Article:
- tar -cvf zippedFolder.tar oldFolder (Compress a directory. Tar is the UNIX version of zip)
- tar -xvf zippedFolder.tar (Uncompress a tarred folder to the directory zippedFolder/)
When moving around, remember that UNIX uses the forward slash (‘/’) to denote directories rather than the Windows backslash (‘\’). The current directory is denoted as a dot (‘.’) and the parent directory is denoted by two dots (‘..’).
From your home directory (~), the two main directories are your work and scratch folders. These are both associated with your username. Your work folder is where you will store and run most of your programs. The scratch folder offers unlimited file storage and is sometimes useful for holding large result files.
- Transferring files between your computer and the cluster. The first choice is the sftp command, covered in our post about using the cluster on a Mac. The second choice is using a program called WinSCP, which provides a graphical drag-and-drop interface for transferring files. The instructions to do so are below.
- Open WinSCP and connect to any of the clusters, similar to how you did with the SSH client. Note that your home directory is accessible from any of the clusters, so it doesn’t really matter which one you use with WinSCP.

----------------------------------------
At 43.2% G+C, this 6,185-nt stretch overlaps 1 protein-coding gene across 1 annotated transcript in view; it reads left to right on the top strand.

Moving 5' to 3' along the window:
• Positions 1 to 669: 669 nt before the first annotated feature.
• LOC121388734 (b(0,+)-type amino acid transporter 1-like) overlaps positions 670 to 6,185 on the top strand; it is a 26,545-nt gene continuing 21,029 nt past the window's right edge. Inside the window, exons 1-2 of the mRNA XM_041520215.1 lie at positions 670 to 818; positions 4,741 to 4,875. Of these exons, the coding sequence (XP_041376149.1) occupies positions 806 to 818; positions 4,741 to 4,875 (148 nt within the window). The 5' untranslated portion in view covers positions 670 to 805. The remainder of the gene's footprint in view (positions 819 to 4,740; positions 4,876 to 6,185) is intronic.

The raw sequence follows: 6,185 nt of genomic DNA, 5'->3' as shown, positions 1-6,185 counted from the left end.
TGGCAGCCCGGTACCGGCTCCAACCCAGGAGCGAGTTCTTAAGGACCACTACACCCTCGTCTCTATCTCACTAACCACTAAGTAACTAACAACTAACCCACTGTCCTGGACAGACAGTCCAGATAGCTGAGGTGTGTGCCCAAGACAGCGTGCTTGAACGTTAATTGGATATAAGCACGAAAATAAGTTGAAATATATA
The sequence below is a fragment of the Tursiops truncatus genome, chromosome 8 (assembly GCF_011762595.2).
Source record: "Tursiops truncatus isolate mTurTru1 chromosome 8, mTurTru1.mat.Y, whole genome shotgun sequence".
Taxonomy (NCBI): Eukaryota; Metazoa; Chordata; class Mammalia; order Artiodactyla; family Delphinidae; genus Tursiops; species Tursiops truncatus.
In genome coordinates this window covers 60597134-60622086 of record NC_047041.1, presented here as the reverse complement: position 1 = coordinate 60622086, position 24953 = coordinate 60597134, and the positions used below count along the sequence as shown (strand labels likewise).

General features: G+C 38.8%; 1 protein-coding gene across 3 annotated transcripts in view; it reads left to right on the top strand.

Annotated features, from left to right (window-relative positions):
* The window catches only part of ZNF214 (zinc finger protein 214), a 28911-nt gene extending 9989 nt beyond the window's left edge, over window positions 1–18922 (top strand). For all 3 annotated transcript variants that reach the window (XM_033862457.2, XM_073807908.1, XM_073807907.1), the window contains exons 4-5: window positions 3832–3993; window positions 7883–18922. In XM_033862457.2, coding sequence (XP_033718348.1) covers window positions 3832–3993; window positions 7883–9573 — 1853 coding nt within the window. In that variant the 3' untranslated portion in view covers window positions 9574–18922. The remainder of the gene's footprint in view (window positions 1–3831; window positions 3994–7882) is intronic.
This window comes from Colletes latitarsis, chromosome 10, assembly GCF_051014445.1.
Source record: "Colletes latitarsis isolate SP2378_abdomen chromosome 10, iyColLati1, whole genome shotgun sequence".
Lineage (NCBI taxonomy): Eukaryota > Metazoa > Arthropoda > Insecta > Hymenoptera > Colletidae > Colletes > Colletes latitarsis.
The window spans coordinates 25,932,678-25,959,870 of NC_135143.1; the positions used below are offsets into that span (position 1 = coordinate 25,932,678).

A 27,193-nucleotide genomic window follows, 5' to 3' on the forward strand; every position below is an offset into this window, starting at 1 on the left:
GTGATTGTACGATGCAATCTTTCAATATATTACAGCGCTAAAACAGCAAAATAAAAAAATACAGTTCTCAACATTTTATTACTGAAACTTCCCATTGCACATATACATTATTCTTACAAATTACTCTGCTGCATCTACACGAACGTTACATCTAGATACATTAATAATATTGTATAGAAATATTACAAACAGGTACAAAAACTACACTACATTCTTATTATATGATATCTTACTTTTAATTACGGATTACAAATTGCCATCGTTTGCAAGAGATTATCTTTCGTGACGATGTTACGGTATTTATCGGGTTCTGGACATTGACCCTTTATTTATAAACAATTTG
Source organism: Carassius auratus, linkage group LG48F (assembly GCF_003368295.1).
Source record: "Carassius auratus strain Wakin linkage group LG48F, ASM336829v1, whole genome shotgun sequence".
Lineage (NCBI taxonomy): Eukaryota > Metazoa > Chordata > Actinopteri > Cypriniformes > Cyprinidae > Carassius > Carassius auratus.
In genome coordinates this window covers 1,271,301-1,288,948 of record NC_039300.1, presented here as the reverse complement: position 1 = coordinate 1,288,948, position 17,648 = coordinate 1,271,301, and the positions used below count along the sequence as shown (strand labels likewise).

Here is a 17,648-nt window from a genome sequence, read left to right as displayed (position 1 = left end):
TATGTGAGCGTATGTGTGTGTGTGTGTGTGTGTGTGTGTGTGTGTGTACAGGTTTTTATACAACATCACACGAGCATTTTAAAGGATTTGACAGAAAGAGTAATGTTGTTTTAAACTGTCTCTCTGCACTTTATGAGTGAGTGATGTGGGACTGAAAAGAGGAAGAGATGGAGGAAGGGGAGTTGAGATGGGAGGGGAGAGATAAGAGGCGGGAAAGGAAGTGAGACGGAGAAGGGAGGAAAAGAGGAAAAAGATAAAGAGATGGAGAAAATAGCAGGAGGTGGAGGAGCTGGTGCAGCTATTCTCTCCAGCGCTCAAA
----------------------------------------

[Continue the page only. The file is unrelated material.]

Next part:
- The transfer protocol on the first screen can remain at the default, “stfp”, with the default port being 22. Then simply type your user id and the remote host like you did with the SSH client.
- If you are prompted to choose an interface style, use the “Commander” interface. This shows you both the local and remote directories at the same time.
- The right-hand window will show your file system on the cluster. Use WinSCP to drag and drop files between local folders and your cluster folders. You can also drag and drop to/from your regular Windows folders.
- WinSCP also has a simple (but useful) text editor. If you have a text file on the cluster, right-click it in WinSCP and select “Edit”. A window will open that allows you to edit the file directly on the remote machine.
This should get you started with using the cluster. You will use the SSH client for compiling and running programs, and WinSCP to transfer files with your local machine.